Vertical Jump Experiment

Hi again @pushups50,

I know I spoke to you several months ago in a different thread, but not sure if I asked this and/or you answered:

How often are you jumping, ie a jump session? How many jumps do you perform in those sessions, how many jumps does it take you to get to your “max jumps” (peak vert), how many peak jumps can you get in (generally), after those peak jumps drop off - how many good jumps can you get in before your legs + nervous system die?

IMHO, you should probably be jumping “as often as safely possible”, with occasionally planned deloads to try and perform a true max effort (ME) jump session. So what I mean by “as often as safely possible”: The first thing you should probably do is try and pick a block size that you can consistently hit, this can be 7 days, 10 days etc. So, say you pick a block size of 7 days. Now, pick two days for ME jump sessions, let’s say Wednesday and Sunday. Next pick a few days for lifting, say Monday, Thursday, & Friday. Then, make sure to precede all lifting sessions with some form of “reactive work” (and even a dynamic warmup to improve flexibility/mobility prior to the reactive/lifting work), which could include plyometric-like exercises (pogo hops, double leg bounds, repeated tuck jumps, low box depth jumps) and/or light sprints (submax 100’s, 200’s, even 400’s). Conclude each lifting session with ~15 minutes of light flexibility work, while you cool down.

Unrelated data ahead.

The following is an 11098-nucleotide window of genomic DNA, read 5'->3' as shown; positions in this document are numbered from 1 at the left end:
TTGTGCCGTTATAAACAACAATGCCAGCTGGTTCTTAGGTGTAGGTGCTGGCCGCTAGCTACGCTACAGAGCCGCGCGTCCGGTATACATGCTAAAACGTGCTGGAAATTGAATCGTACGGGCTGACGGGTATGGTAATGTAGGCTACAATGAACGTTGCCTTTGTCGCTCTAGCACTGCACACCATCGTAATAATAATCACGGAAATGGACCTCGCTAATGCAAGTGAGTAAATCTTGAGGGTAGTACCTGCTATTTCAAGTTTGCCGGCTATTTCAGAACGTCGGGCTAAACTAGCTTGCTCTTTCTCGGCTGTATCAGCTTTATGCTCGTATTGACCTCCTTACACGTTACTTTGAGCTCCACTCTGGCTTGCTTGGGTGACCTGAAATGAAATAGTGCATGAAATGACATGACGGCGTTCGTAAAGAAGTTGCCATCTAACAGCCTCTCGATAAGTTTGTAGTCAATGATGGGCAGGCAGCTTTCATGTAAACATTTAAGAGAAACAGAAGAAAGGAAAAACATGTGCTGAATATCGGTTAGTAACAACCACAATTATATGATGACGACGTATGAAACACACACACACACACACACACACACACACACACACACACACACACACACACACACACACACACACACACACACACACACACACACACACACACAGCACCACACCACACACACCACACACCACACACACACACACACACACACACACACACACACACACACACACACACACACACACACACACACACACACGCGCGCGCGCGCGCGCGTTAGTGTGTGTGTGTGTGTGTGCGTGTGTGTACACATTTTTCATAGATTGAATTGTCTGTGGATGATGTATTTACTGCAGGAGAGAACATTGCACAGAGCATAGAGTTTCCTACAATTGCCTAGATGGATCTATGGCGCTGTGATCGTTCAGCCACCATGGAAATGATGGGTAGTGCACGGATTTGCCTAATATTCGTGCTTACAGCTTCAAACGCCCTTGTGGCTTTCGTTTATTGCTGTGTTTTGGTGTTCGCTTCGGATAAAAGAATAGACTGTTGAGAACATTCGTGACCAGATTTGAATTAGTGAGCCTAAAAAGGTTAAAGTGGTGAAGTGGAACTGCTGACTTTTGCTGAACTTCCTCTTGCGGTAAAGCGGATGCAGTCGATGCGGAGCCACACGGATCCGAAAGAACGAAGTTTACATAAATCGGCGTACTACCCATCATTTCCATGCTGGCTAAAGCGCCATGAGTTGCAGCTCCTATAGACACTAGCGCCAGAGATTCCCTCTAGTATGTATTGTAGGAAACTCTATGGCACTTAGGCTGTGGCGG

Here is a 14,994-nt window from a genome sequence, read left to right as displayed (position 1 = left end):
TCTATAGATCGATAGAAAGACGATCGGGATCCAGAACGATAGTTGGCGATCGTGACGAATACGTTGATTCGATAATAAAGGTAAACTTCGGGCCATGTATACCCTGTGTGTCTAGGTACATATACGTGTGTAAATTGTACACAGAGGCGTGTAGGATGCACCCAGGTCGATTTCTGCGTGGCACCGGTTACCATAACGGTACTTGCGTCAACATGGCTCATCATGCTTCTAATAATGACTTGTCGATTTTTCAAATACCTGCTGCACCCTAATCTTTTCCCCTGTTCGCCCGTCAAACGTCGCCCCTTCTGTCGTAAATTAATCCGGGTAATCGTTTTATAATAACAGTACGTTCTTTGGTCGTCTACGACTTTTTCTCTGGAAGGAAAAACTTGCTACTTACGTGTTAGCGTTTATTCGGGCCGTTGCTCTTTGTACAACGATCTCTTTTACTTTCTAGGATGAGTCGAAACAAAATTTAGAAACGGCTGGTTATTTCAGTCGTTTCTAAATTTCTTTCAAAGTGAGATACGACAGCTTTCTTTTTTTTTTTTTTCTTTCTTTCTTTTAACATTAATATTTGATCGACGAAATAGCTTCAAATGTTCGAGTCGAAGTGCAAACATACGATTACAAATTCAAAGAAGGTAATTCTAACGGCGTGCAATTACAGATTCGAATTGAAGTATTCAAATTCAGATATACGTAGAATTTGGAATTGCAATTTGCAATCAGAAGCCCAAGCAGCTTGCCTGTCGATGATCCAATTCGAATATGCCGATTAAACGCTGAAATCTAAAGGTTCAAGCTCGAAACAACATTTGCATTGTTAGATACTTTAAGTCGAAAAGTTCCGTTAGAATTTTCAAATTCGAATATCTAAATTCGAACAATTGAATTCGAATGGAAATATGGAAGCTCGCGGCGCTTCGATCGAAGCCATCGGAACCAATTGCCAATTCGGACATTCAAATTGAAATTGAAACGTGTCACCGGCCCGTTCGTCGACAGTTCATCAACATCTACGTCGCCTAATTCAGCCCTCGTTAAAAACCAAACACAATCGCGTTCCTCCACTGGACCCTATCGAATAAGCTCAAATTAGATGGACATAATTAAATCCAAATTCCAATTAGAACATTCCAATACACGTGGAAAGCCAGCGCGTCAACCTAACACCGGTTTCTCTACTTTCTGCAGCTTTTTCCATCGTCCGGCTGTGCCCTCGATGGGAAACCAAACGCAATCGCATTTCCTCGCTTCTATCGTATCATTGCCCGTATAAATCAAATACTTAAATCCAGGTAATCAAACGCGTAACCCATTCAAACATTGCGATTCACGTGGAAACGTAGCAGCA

Monday - warmup, reactive work, lifting, flexibility
Tuesday - rest
Wednesday - warmup, ME jump session - 2nd most important session of the week
Thursday - warmup, lifting, flexibility
Friday - warmup, reactive work, lifting, flexibility
Saturday - rest
*Sunday - warmup, ME Jump session - most important session of the week